SE adds Honda’s Advanced Driver Assist System, which uses radar sensors, plus forward- and rear-facing cameras. Technologies include Forward Collision Warning, Traffic Sign Recognition, Intelligent Speed Limiter, Lane Departure Warning and High-beam Support System. rain sensing wipers, front and rear parking sensors and a six-speaker audio upgrade. A ‘Smart Touch’ interior includes touch panel controls for the upgraded dual-zone climate control.
EX has a full leather interior, smart entry and start, and a rear-view camera, tilt-and-slide opening panoramic glass sunroof and 17-inch alloy wheels.
Sport features performance dampers, a high gloss black chrome trim and black honeycomb grille, a slim front splitter, side skirts, wheel arch mouldings and a unqiue rear bumper design, LED headlights, smoked rear tail lights, black and dark red part-leather seats.
Child seats that fit a Honda HR-V (2015)Our unique Car Seat Chooser shows you which child car seats will fit this car and which seat positions that they will fit, so that you don't have to check every car seat manufacturer's website for compatibility.
What's the Honda HR-V (2015) like to drive?
Small SUVs tend to fall into two camps. There are those that prioritise being sporty and engaging to drive, such as the Nissan Juke and Mazda CX-3. Or those that focus more on practicality, like the Peugeot 2008 and Renault Captur.
Unless you opt for the Sport model (we'll come onto that...), the Honda HR-V is firmly one of the latter. It’s comfortable, feels safe and predictable out on the open road and generally fuss-free. The ride is smooth and well protected from all but the worst bumps in the road - something that’s particularly reassuring for those with young families, but the flipside to that is it rolls a lot more through corners than many of its rivals.
But if you’re driving an HR-V in way that causes bodyroll, you’re missing the point of the car. The steering is light, precise and a breeze to use whether you’re on the open road or manoeuvering into a parking space in town, again both bonus points as a family car.
Engines in the HR-V are a 1.5-litre petrol and a 1.6-litre diesel. Those going for the 130PS petrol option will find it capable of 0-62mph in 10.2 seconds as a six-speed manual gearbox and 11.4 seconds with the CVT automatic gearbox. The CVT is available for a £1000 premium over the manual.
Unfortunately the 1.5 petrol manual is low geared and the engine has a boomy, unpleasant note. The 1.5 petrol works better with the CVT-7 that brings higher gearing, calming the car down on the motorway. But drivers who can't get on with CVTs won't get on with this one. Press the accelerator too hard and it gets frantic. You have to accept that it only works decently when driven gently.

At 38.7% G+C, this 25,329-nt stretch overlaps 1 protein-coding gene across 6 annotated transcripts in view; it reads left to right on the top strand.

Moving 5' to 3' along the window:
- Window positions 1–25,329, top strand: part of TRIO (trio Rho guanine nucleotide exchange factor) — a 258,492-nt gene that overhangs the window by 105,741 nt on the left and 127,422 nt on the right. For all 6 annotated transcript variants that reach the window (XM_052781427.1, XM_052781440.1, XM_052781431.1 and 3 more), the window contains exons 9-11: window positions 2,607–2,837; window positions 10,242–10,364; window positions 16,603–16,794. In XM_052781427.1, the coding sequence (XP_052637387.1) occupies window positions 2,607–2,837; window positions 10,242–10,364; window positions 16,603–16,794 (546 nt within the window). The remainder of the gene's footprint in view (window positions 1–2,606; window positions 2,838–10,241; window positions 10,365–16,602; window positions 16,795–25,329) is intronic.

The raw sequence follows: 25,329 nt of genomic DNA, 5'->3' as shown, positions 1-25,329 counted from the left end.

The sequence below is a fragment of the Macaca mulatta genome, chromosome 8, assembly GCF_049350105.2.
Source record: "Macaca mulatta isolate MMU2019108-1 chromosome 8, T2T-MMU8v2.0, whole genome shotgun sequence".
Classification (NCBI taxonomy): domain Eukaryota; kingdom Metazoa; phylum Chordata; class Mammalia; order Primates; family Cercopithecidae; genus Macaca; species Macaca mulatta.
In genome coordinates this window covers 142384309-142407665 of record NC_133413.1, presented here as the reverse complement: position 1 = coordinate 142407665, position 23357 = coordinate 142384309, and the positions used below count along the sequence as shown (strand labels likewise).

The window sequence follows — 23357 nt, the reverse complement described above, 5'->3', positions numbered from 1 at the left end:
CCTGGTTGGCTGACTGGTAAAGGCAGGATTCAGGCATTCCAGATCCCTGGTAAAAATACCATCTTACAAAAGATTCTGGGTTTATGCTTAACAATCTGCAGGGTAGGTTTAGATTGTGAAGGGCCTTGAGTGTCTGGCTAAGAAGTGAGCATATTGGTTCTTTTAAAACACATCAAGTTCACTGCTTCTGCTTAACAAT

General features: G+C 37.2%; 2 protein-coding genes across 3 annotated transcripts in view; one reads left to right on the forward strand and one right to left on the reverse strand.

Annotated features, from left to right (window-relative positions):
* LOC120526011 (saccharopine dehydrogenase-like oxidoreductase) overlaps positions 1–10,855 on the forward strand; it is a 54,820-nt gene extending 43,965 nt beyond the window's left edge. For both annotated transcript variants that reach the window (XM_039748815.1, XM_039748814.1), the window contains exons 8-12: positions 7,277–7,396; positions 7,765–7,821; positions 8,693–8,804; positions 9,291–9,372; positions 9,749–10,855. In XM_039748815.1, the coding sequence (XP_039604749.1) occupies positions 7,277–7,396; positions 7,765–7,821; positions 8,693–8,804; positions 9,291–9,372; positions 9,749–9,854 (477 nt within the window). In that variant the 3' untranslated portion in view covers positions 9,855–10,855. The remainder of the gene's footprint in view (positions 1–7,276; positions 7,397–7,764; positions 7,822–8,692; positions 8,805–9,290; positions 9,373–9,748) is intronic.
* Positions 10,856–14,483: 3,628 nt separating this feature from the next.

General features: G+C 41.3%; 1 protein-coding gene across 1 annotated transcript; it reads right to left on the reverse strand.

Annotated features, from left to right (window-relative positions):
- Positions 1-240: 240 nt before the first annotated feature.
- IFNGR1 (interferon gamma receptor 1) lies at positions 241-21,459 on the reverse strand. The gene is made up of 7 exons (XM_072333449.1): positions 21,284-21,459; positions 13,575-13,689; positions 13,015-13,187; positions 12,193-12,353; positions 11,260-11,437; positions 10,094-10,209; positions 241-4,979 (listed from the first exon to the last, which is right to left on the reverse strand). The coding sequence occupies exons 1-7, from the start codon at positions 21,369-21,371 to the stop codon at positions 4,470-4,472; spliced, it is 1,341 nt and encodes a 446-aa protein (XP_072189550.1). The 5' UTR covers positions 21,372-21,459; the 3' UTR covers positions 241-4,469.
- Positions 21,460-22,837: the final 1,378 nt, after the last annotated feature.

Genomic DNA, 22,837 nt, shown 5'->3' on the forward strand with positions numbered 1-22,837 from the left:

The 120PS 1.6-litre British-built i-DTEC diesel is well suited to the HR-V. It’s quick, responsive and offers good economy, both on paper and through submissions to Real MPG.
It may have less power than the entry-level petrol, but that doesn’t stop it being faster, getting to 62mph in 10 seconds. It’s not the quietest engine in the world, but it is eager, with plenty of torque on offer and lots of oomph for safe overtaking. The six-speed gearbox is a cracker, too, with short-throw precise changes, which add a welcome hint of of sportiness.
Talking of sportiness... the Sport model comes with a turbocharged version of the 1.5-litre petrol engine, combined with either the six-speed manual or CVT automatic gearbox. On paper, the 182PS and 240Nm of torque is appealing, as are further upgrades including the performance suspension and a host of cosmetic upgrades.
It's a slightly peculiar fit in the HR-V range. It feels quick - perhaps slightly sprightlier than its official 7.8 second 0-62mph time - but the tyres are easily overwhelmed by the amount of power on offer. Accelerate in a bend in second gear and it will spin the front wheels, while enthusiastic cornering creates quite a lot of body lean.
It's fun, if not the polished experience you'd get from a sporty hatchback with a similar power output. Like the standard 1.5, it's also weirdly low geared, meaning you can be in fifth gear in a 30mph limit. By the time you're at 70mph in sixth, the engine's running at around 3000rpm and providing quite a din - not a recipe for a relaxed long-distance cruiser.
|1.5 i-VTEC||49–50 mpg||7.8–10.7 s||130–135 g/km|
|1.5 i-VTEC Automatic||50–53 mpg||8.6–11.4 s||125–137 g/km|
|1.6 i-DTEC||69–71 mpg||10.0–10.5 s||104–108 g/km|
Real MPG average for a Honda HR-V (2015)
Real MPG was created following thousands of readers telling us that their cars could not match the official figures.
Real MPG gives real world data from drivers like you to show how much fuel a vehicle really uses.
Diesel or petrol? If you're unsure whether to go for a petrol or diesel (or even an electric model if it's available), then you need our Petrol or Diesel? calculator. It does the maths on petrols, diesels and electric cars to show which is best suited to you.